U.S. members of Congress are elected to serve in the U.S. House of Representatives for two year terms. The number of representatives each state is allowed is based on population. At the time of this writing, states are represented by from one to 53 representatives, each of whom represents a geographical district within their state. Article II, Section 2, Clause 4 of the U.S. Constitution dictates that a state's governor must call for an election to fill any vacancy in the House of Representatives, including vacancies caused by a resignation.
Wait for your governor to issue a writ of election for the vacant congressional district. After this writ is issues, the full election process, including primaries for all nominating parties, will take place. In most cases, the election process takes between three to six months.
Participate in the primary process of the political party of your choice. In some states, you are allowed to participate in the primary process even if you are not a member of the political party in question. Members of a political party are always allowed to participate in the nomination process for congressional candidates of their party.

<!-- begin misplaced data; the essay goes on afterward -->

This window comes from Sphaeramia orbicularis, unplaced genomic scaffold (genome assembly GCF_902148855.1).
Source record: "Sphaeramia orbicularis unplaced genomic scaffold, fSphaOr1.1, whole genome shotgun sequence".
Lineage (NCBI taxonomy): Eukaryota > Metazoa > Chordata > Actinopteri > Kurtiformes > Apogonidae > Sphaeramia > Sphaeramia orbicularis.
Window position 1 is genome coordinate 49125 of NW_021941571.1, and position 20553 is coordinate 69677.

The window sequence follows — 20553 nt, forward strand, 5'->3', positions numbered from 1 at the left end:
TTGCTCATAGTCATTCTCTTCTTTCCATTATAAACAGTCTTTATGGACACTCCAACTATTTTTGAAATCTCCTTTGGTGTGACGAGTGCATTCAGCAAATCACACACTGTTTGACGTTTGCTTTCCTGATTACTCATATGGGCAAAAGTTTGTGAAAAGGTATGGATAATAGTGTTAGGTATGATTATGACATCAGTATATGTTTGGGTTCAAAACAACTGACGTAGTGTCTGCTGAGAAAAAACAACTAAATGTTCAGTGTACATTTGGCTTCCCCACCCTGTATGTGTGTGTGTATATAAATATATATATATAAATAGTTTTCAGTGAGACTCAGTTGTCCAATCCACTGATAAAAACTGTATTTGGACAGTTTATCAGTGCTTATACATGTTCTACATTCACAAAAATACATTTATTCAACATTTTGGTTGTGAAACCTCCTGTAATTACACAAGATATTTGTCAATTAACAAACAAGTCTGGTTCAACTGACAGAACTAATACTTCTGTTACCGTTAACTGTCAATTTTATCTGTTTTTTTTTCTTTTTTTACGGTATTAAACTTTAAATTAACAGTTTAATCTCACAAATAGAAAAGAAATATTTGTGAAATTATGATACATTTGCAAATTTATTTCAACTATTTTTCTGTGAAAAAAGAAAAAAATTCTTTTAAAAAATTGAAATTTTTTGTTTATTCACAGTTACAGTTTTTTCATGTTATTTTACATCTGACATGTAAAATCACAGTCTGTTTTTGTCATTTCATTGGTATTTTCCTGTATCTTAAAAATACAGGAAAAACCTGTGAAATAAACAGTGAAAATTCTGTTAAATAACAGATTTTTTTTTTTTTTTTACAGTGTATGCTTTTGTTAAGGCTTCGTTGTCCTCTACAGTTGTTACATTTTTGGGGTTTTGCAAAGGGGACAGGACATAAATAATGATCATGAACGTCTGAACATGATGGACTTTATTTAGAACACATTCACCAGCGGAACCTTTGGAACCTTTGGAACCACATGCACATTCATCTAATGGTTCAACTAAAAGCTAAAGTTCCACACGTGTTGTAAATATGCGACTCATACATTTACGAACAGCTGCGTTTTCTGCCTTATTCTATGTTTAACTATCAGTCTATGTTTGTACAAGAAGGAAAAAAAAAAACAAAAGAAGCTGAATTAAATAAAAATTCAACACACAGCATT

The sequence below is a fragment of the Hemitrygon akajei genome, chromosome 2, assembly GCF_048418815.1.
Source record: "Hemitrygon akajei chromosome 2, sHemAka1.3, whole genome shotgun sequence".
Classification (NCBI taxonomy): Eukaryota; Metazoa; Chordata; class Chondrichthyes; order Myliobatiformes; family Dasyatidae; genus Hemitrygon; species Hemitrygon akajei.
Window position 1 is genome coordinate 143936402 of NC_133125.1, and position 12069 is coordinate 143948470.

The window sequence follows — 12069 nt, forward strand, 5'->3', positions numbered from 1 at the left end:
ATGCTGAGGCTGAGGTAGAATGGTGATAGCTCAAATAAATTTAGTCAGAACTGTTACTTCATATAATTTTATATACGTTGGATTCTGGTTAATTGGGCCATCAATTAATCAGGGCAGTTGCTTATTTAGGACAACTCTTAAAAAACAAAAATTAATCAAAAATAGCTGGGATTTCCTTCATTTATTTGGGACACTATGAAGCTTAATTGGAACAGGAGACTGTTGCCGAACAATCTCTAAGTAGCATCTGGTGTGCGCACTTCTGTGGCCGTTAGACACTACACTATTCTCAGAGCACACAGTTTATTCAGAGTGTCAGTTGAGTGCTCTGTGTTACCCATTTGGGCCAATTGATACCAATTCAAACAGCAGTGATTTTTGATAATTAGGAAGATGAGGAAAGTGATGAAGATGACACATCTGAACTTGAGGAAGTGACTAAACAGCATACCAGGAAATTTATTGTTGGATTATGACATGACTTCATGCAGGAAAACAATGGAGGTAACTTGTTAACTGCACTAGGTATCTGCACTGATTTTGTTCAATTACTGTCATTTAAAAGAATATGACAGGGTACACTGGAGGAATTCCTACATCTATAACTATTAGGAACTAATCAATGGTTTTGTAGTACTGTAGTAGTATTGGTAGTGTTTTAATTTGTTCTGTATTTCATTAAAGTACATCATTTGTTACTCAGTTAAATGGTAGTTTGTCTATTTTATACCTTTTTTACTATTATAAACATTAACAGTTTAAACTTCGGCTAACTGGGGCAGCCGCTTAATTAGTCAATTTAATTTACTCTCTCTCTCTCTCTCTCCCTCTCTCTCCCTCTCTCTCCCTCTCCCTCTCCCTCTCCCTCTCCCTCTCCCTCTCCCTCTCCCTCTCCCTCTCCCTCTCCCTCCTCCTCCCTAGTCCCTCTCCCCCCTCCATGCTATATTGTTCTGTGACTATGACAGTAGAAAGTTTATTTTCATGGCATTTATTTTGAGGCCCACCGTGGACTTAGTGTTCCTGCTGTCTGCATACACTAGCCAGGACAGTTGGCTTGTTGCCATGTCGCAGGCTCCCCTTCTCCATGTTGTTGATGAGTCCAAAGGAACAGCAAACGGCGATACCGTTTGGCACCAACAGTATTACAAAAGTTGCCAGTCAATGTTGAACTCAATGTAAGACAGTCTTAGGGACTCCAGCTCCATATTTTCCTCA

Vote when the election is scheduled. Your governor may call for a special election or may wait and have the election held during the next general election. In most cases, a special election will be called if the vacancy could be filled in time for the new member of Congress to participate in a session of Congress before the next general election.
Contact your congressional district's interim office or the office of the nearest congressional district with a sitting representative if you need any of the services normally provided by your member of Congress while your congressional district is without representation. Vacant congressional district offices may advise you regarding the status of any legislation before the U.S. Congress, but may not offer commentary or opinion on the legislation.
Be aware that your congressional district will be unrepresented in the House of Representatives until a new member of Congress is elected to represent you. If you don't feel that the special election is being handled in a timely manner, contact your governor's office to express your concern.
- Unlike U.S. Representatives, resigning senators may often be replaced by appointment. Some states' laws dictate a special election for Senate vacancies. Other states' laws allow the governor to appoint a senator who serves until the next scheduled election for that Senate seat.